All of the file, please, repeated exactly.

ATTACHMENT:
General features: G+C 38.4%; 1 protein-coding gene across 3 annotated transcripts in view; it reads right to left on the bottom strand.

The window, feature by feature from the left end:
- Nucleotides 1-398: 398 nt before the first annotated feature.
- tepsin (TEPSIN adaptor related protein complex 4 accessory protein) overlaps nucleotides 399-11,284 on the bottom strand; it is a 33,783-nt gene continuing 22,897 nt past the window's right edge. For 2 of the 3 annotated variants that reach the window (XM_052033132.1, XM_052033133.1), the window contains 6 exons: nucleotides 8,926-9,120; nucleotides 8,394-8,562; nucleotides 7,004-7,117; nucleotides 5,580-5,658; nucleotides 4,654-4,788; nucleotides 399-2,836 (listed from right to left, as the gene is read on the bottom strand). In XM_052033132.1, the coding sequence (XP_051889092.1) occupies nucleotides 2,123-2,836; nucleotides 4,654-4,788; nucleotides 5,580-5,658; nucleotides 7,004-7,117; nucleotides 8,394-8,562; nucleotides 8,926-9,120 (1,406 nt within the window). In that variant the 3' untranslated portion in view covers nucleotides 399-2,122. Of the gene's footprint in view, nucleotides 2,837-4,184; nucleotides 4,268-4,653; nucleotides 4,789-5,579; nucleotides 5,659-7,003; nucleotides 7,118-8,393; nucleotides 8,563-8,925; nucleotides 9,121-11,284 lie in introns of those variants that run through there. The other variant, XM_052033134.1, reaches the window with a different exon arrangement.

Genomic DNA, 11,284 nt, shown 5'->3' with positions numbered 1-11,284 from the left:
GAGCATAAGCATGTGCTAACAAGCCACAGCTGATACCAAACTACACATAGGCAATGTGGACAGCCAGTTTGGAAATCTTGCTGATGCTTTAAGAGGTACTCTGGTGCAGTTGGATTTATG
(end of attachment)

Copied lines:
General features: G+C 38.4%; 1 protein-coding gene across 3 annotated transcripts in view; it reads right to left on the bottom strand.

The window, feature by feature from the left end:
- Nucleotides 1-398: 398 nt before the first annotated feature.
- tepsin (TEPSIN adaptor related protein complex 4 accessory protein) overlaps nucleotides 399-11,284 on the bottom strand; it is a 33,783-nt gene continuing 22,897 nt past the window's right edge. For 2 of the 3 annotated variants that reach the window (XM_052033132.1, XM_052033133.1), the window contains 6 exons: nucleotides 8,926-9,120; nucleotides 8,394-8,562; nucleotides 7,004-7,117; nucleotides 5,580-5,658; nucleotides 4,654-4,788; nucleotides 399-2,836 (listed from right to left, as the gene is read on the bottom strand). In XM_052033132.1, the coding sequence (XP_051889092.1) occupies nucleotides 2,123-2,836; nucleotides 4,654-4,788; nucleotides 5,580-5,658; nucleotides 7,004-7,117; nucleotides 8,394-8,562; nucleotides 8,926-9,120 (1,406 nt within the window). In that variant the 3' untranslated portion in view covers nucleotides 399-2,122. Of the gene's footprint in view, nucleotides 2,837-4,184; nucleotides 4,268-4,653; nucleotides 4,789-5,579; nucleotides 5,659-7,003; nucleotides 7,118-8,393; nucleotides 8,563-8,925; nucleotides 9,121-11,284 lie in introns of those variants that run through there. The other variant, XM_052033134.1, reaches the window with a different exon arrangement.

Genomic DNA, 11,284 nt, shown 5'->3' with positions numbered 1-11,284 from the left:
GAGCATAAGCATGTGCTAACAAGCCACAGCTGATACCAAACTACACATAGGCAATGTGGACAGCCAGTTTGGAAATCTTGCTGATGCTTTAAGAGGTACTCTGGTGCAGTTGGATTTATG